Ironically, in the long run, the most disciplined and longest-term investors will prefer the greater total returns offered by stocks in higher growth segments to the high cash distributions offered in sectors such as MLPs.
For example, let us imagine for a moment that Company B is a C-Corp whose projected long-run total return (dividends plus capital appreciation) is higher than that of company A, an MLP. However, due to the consistency of its cash distributions, Company A actually trades at a premium to Company B in terms of multiples of earnings and cash flow.
This is currently the case of MLPs. The expected total return of the average stock in the S&P 500 as well as comparable sectors such as utilities and telecoms is currently higher than that offered by MLPs. As reported in the last installment, the total 5Y annual return (current yield + 5Y CF growth) currently forecasted for MLPs is 10.7%. The comparable numbers for Dividend Aristocrats, Utilities and Telecoms are 12.8%, 12.7% and 15.7%, respectively.
In a relatively efficient market, the large difference in valuation between the total MLPs and stocks in other sectors will be arbitraged away until future expected returns are equalized. This will occur through two mechanisms. First, on the margin, investors that are less sensitive to the dividend distribution issue, will tend to sell company MLP units in favor of C-Corps with better total return prospects. Second, various market participants will tend to employ strategies that involve shorting MLPs and going long various C-Corps given the latter’s lower valuations and higher expected total returns. In this case, the valuation premium that could be sustained by MLPs would equal the costs associated with implementing these sorts of paired investment strategies (margin interest and etc.)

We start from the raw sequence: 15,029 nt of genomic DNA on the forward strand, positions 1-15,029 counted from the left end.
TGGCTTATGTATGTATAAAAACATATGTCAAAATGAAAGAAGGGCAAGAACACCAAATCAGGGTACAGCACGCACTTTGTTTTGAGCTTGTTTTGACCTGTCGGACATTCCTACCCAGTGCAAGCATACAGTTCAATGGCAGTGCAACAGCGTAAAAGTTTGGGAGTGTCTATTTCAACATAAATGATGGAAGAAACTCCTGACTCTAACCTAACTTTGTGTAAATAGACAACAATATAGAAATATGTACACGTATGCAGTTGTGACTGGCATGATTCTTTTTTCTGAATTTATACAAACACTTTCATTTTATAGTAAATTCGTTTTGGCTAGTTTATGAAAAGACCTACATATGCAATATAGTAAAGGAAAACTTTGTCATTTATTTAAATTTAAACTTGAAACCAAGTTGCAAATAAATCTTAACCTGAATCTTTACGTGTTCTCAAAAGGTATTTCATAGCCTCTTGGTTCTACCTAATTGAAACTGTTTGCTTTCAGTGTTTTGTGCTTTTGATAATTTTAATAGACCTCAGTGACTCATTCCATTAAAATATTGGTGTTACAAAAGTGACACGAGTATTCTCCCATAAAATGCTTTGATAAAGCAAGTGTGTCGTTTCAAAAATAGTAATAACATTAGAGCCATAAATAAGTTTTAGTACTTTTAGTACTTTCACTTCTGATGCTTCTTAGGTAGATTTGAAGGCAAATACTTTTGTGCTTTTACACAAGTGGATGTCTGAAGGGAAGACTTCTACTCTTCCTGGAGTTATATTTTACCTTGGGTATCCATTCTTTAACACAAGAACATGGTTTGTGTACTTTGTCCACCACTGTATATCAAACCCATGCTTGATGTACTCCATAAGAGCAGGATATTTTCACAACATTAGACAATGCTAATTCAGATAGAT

In practice, the market is not entirely efficient in this sense. For example, it is relatively difficult to short MLPs. And while it would be possible to achieve the same results through various derivatives transactions, the cost of such operations is relatively high and the number of market participants that can execute them is relatively low.
Thus, it is clear that there are some inefficiencies in capital markets that can sustain some level of MLP overvaluation. However, investors should not exaggerate the magnitude of these inefficiencies – particularly when taking a long-term view. It would be foolhardy to suppose that the gross valuation inefficiencies of the sort that currently exist between MLPs and other C-Corps can persist indefinitely. The valuation gap will tend to narrow over time.
In sum, in the long term, there is simply no difference between capital gains income and distribution income. And while some level of premium for consistency of distributions can be sustained, total return is the determining factor in valuation in the long run. In the fullness of time, the large valuation premiums for stocks will not be maintained when, all things being equal, those stocks produce equal total returns.
Certainly, all things are never equal, and in the next installment we will examine various factors such as tax considerations, limited business risk and the cost of capital that, in addition to steady cash distributions, tend to favor the valuation of MLP’s.
But for now, it is important to understand that taken in isolation, large valuation premiums for MLPs such as Kinder Morgan (KMP), Magellan Midstream Partners (MMP), Buckeye Partners (BPL) and Cheniere Energy Partners (CQP) are neither warranted nor will they be sustained on the sole basis of their steady cash distributions.
Thus, even taking into account the value of the reliability of MLP cash distributions, MLPs still seem very overvalued. Other factors must be sought if the apparent overvaluation is to be justified.
Disclosure: I have no positions in any stocks mentioned, and no plans to initiate any positions within the next 72 hours.